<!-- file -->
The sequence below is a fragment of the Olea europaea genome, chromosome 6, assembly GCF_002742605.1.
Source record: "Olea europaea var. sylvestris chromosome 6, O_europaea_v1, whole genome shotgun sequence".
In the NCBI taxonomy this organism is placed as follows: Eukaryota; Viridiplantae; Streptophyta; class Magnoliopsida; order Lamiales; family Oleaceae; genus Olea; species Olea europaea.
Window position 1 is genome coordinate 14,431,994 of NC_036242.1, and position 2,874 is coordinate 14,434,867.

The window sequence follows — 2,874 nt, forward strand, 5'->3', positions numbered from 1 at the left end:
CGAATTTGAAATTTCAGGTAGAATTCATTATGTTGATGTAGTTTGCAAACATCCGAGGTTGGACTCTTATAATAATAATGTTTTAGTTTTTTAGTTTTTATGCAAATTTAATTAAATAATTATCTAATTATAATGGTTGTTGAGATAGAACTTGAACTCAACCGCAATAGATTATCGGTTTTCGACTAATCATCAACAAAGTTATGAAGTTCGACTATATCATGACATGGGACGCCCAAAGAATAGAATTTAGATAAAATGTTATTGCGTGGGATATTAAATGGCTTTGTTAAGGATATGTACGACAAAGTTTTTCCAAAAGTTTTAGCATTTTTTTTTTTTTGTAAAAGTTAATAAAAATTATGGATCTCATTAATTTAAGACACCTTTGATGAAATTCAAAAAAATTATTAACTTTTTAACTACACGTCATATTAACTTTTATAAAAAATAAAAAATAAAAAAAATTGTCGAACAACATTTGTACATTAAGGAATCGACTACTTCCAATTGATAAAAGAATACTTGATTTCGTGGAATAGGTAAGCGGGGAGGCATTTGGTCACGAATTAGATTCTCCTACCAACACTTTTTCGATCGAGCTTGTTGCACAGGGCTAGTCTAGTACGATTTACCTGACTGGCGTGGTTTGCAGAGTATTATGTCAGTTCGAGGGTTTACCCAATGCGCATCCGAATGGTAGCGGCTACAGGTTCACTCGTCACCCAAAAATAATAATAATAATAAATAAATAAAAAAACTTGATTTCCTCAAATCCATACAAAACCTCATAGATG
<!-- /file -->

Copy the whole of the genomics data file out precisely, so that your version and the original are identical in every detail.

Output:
The sequence below is a fragment of the Olea europaea genome, chromosome 6, assembly GCF_002742605.1.
Source record: "Olea europaea var. sylvestris chromosome 6, O_europaea_v1, whole genome shotgun sequence".
In the NCBI taxonomy this organism is placed as follows: Eukaryota; Viridiplantae; Streptophyta; class Magnoliopsida; order Lamiales; family Oleaceae; genus Olea; species Olea europaea.
Window position 1 is genome coordinate 14,431,994 of NC_036242.1, and position 2,874 is coordinate 14,434,867.

The window sequence follows — 2,874 nt, forward strand, 5'->3', positions numbered from 1 at the left end:
CGAATTTGAAATTTCAGGTAGAATTCATTATGTTGATGTAGTTTGCAAACATCCGAGGTTGGACTCTTATAATAATAATGTTTTAGTTTTTTAGTTTTTATGCAAATTTAATTAAATAATTATCTAATTATAATGGTTGTTGAGATAGAACTTGAACTCAACCGCAATAGATTATCGGTTTTCGACTAATCATCAACAAAGTTATGAAGTTCGACTATATCATGACATGGGACGCCCAAAGAATAGAATTTAGATAAAATGTTATTGCGTGGGATATTAAATGGCTTTGTTAAGGATATGTACGACAAAGTTTTTCCAAAAGTTTTAGCATTTTTTTTTTTTTGTAAAAGTTAATAAAAATTATGGATCTCATTAATTTAAGACACCTTTGATGAAATTCAAAAAAATTATTAACTTTTTAACTACACGTCATATTAACTTTTATAAAAAATAAAAAATAAAAAAAATTGTCGAACAACATTTGTACATTAAGGAATCGACTACTTCCAATTGATAAAAGAATACTTGATTTCGTGGAATAGGTAAGCGGGGAGGCATTTGGTCACGAATTAGATTCTCCTACCAACACTTTTTCGATCGAGCTTGTTGCACAGGGCTAGTCTAGTACGATTTACCTGACTGGCGTGGTTTGCAGAGTATTATGTCAGTTCGAGGGTTTACCCAATGCGCATCCGAATGGTAGCGGCTACAGGTTCACTCGTCACCCAAAAATAATAATAATAATAAATAAATAAAAAAACTTGATTTCCTCAAATCCATACAAAACCTCATAGATG